No common ground with Cummings

Just a couple of months ago, Dominic Cummings was pushing herd immunity. He’s Boris Johnson’s most powerful advisor. At the same time, the Prime Minister was dithering over lockdown and delaying action, when it was clear that radical measures were needed. That certainly cost lives. Let’s not forget that.

Also, let’s not forget what we discovered a few weeks ago: that Cummings and some of his closest political allies – people who developed strategy alongside him over years – were part of Scientific Advisory Group for Emergencies (Sage) meetings – at the very least, taking part in discussions about how advice would be relayed, but no doubt forming that advice too.

Let’s remember, too, who Cummings is and what he does: he’s someone who has been emboldened by quietly racking up the political victories; by skilfully creating opportunities out of chaos; by manipulating public opinion; by tapping into deep seated anxieties, emotions and prejudices and turning them into slogans and ideas.

And right now, what Cummings is doing (alongside Boris Johnson and the hard right friends he’s gathered around him in the Cabinet) is desperately trying to work out how they can benefit from this crisis. How, despite that catastrophically lethargic response, despite the fact that they’ve had to be dragged kicking and screaming to do anything approaching the right thing, they can turn this crisis round to the benefit of the Tory Party, and their political faction within it.

Let’s just take an example over the last few days. So, on Thursday, we had right-wing tabloid press carrying headlines like “Hurrah! Lockdown Freedom Beckons!” and “First Steps to Freedom From Monday!”, almost in unison. On Friday, VE Day, thousands of people had street parties, formed congas, many clearly in breach of social distancing rules. A coincidence? Not likely, but flag waving, national pride dressed up as rebellion – I couldn’t think of anything more Dominic Cummings if I tried.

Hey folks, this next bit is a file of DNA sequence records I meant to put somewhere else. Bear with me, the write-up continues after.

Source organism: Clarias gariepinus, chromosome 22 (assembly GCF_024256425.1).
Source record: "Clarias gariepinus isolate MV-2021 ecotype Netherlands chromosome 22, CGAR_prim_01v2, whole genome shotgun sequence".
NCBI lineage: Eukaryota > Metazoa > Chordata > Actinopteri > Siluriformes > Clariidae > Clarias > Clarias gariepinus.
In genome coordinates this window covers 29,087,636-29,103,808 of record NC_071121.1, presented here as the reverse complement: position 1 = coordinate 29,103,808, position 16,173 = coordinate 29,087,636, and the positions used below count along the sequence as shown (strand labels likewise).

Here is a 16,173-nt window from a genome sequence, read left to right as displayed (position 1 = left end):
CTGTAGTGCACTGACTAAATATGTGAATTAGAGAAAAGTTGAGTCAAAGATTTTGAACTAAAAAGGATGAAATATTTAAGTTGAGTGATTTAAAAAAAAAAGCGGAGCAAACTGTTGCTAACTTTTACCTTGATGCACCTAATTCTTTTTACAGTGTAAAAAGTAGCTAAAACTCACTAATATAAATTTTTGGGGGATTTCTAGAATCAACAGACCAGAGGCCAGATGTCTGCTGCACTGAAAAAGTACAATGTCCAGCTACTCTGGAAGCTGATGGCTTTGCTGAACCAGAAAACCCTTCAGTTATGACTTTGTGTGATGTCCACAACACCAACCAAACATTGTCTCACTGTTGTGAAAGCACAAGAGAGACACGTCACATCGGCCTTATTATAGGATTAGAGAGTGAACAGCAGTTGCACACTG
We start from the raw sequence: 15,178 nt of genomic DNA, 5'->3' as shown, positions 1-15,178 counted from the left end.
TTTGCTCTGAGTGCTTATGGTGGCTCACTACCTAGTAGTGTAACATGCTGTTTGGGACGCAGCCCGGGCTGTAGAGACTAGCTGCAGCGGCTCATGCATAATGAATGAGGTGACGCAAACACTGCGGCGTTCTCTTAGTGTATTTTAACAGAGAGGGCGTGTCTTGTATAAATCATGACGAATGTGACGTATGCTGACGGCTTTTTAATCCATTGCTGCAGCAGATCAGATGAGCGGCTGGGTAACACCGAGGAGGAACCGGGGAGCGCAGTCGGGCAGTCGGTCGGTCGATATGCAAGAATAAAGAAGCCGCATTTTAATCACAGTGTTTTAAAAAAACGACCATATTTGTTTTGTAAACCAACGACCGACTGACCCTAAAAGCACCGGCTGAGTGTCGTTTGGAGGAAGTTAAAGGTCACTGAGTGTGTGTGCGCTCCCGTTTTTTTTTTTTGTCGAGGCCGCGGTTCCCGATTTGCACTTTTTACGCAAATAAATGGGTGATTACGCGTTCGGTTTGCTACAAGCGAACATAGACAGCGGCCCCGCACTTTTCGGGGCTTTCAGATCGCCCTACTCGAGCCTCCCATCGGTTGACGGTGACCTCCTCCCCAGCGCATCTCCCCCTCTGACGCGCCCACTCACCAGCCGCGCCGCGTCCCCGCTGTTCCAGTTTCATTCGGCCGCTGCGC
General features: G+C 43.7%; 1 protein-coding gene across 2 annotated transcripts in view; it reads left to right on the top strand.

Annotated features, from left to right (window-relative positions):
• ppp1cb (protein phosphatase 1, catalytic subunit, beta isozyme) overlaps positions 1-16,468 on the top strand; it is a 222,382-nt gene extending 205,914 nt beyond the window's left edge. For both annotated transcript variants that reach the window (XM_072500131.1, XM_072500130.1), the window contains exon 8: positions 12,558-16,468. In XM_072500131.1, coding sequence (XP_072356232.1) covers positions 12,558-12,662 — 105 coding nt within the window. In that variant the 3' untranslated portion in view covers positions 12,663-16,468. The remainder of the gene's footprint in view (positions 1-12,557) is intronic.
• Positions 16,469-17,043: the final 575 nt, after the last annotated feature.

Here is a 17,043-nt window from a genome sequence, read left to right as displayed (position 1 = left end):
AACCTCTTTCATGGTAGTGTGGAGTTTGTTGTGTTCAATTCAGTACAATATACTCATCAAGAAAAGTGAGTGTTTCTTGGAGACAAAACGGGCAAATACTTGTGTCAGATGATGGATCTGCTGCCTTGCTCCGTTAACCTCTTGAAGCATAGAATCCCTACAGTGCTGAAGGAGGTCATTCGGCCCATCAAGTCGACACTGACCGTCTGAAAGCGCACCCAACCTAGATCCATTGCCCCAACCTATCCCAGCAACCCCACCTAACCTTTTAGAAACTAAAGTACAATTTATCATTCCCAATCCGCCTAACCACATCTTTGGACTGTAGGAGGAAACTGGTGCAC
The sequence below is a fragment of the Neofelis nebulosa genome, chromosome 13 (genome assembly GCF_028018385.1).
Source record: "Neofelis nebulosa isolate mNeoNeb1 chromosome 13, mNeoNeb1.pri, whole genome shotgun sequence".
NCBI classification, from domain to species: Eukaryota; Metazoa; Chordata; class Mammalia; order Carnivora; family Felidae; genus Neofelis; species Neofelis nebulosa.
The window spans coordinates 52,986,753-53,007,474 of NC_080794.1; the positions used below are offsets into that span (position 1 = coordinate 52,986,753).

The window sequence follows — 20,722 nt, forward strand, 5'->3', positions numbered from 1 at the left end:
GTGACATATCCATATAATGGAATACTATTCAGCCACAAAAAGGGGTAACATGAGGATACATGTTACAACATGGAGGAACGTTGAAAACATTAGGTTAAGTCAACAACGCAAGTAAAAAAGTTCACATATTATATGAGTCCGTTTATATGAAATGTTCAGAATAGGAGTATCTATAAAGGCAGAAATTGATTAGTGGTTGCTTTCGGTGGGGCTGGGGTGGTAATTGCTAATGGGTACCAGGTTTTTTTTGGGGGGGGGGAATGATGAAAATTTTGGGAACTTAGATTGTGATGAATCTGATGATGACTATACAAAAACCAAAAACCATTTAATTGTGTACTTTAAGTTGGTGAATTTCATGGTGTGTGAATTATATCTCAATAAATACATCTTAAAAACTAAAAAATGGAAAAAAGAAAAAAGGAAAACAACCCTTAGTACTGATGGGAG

That campaign to win the ideological battle will have many facets: they will work with, then manipulate the press; they will send mixed messages about the lockdown and play with people’s desperate desire to return to normality; they will orchestrate fears, stoke myths and displace blame. But their focus will be clear, because they are utter ideologues, convinced of their natural authority and destiny.

That group, with their big data, endless resources and their bear traps, are already planning ahead. They are about winning hearts and minds in this coronavirus crisis, just as they were with Brexit and the General Election. They know which buttons to press, how to individualise this crisis, so no light can be shone on the Government’s structural and deliberate failure to represent and safeguard its own people.

We can’t treat this group around Cummings as if we were dealing with an Edward Heath, or mainstream Conservatism. We can’t trust them, or expect them to listen to the science or do what is right for the majority of the population. They may play at being One Nation Tories for a press conference or two, but they are far from it.

The idea that there is common ground here is naive. When they talk about the trade unions, opposition politicians and local government administrations as being a “blob” holding them back, we better believe them. We are in their way and we better decide how we are going to stand our ground, rather than being steamrollered.

Caution is not the watchword, not when it comes to workers being sent into dangerous workplaces or life threatening scenarios. There’s so much simmering discontent, amongst those who have the most to lose from a premature “unlockdown” and from those who will go, unprotected, into an expanded frontline. On one level, our task, right now, is really quite simple. We must stick up for our people, with as much determination as they do theirs. Which is a hell of a lot.

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